Are we teaching or punishing our students?
Examination-centric education kills creativity. It produces passive students and diminishes their skills. In fact, low skill development is partly due to exam-centric education. This culture also inhibits effective teaching and learning. These are some of the headlines that dominate a Google search on exam-centric education.
Is our education system preparing our children for the jobs of the future and the challenges ahead or are we developing expert test-takers?
Our education system has three major examinations throughout the 11 years of schooling. UPSR is conducted for Standard 6 students at the end of primary school, PT3 is for lower secondary students in Form 3 and SPM is for the completion of secondary education at Form 5.
These exams are skewed towards academics, although some changes have been made to make them more holistic, especially the introduction of school-based assessment for UPSR and PT3, and elements of higher order thinking to the assessments. UPSR and SPM are national examinations but PT3 is a central assessment done nationally. UPSR and SPM are managed by the Malaysian Examination Syndicate under the Ministry of Education (MoE) but PT3 is a central assessment managed by individual schools with some form of standardisation, guidelines and question bank set by MoE.
The school-based assessment of UPSR and PT3 is intended to assess students on a broader range, including formative assessment to gauge students’ mastery of subject matter, psychometric evaluation as well as sports and co-curriculum assessments. But no matter how much of these non-academic elements are added to the assessments, they are insignificant and do not contribute to the final academic results. Whether it is a national or school-based assessment, the fact remains that examinations are still the focus, and the aim is to achieve top results academically.
Is our education system, therefore, fulfilling the objective of nurturing students to learn and develop holistically in terms of intellectual, spiritual, emotional and physical development with a sense of national identity as prescribed by the Malaysia Education Blueprint 2013-2025 (MEB) through these examinations? The MEB recognises the fact that there are public debates on the issue of teaching to the test, and whether national examinations should be abolished.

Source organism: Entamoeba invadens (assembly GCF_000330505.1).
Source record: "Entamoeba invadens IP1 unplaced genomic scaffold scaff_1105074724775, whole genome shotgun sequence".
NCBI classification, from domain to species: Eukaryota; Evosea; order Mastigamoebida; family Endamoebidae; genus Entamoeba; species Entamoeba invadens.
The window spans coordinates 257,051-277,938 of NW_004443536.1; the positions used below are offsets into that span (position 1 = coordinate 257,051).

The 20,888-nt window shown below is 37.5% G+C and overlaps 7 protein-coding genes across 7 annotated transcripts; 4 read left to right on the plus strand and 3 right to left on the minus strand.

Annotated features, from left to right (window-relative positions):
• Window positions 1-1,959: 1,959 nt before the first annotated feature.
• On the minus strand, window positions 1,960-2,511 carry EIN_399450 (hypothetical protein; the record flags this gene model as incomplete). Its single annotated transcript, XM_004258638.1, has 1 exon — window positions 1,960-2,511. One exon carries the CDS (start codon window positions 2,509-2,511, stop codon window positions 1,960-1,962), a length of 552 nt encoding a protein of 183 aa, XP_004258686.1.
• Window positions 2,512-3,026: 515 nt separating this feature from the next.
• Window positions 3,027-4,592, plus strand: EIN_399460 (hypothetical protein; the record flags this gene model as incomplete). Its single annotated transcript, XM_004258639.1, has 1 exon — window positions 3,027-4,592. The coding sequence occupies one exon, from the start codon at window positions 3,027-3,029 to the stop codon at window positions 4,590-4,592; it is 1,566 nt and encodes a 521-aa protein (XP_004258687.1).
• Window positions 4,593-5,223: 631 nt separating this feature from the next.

PT3, which replaced PMR in 2014, was meant to provide a more holistic education. Although the number of subjects remained the same at eight, PT3 was aimed at eliminating an exam-oriented assessment, said the then Education Director General Datuk Dr Khair Mohamad Yusof. There was no written exam for Geography and History but the students were tasked with completing project-based assignments, much like completing a research paper. But this lesser emphasis on exams was short-lived. Lo and behold, this year, Geography and History are back with written exams, along with project-based assignments. Regressive or progressive?
It is also mentioned in the MEB that curriculum and assessment must be aligned with international benchmarks to ensure that Malaysian students are acquiring the knowledge and skills necessary for their success in the 21st century and beyond. If we compare ourselves with the top performing countries in the PISA test, none of them has as many national or central assessments, although China, Hong Kong and South Korea have extremely tough college entrance exams. The British Cambridge checkpoint exams for lower secondary are not compulsory and the subjects tested are mainly English, Mathematics and Science.
Another worrying trend in our education system is that the school dropout rate is the highest between Forms 3 and 5, due to lack of interest, poverty or mental health issues. School-based assessments should help the teachers pick out students who need intervention coaching and those who are at risk of dropping out. They need to reach the basic levels of reading, mathematics and science, benchmarked against the PISA. Burdening them with exams and other subjects will not help. They need core knowledge to function in the real world.
The number of school dropouts is about a quarter of the number who fail SPM. Those without SPM certification will have no qualification to show for their 11 years of schooling. According to the Pengumuman Analisis Keputusan SPM 2018 report, 12.5% of students failed History. Some 48,637 failed SPM because they failed History compared with 6.6% or 25,787 who failed Bahasa Malaysia. History has been a compulsory subject since 2013. Why do students need to pass History, which has three written exam papers, to get a job and be recognised as having the minimum level of national identity? Is national identity measurable?
There is no doubt that exams are important and that they are useful to measure competence but there is a need to prioritise. Rote learning to gain high marks in the exams is not learning. School-based assessments are actually a step in the right direction but when coupled with exam grading, the concept becomes somewhat contradictory. The right assessments are known to improve the chances for disadvantaged students, helping them overcome obstacles and reach their full potential.
The buzzwords for education in this day and age are student-centred learning, problem-solving abilities, creativity, work collaboration and skills needed to navigate the IR4.0 world. MoE’s players may have changed but the bottom line is, our children have suffered enough from being lab rats. Are we teaching or punishing them with exams?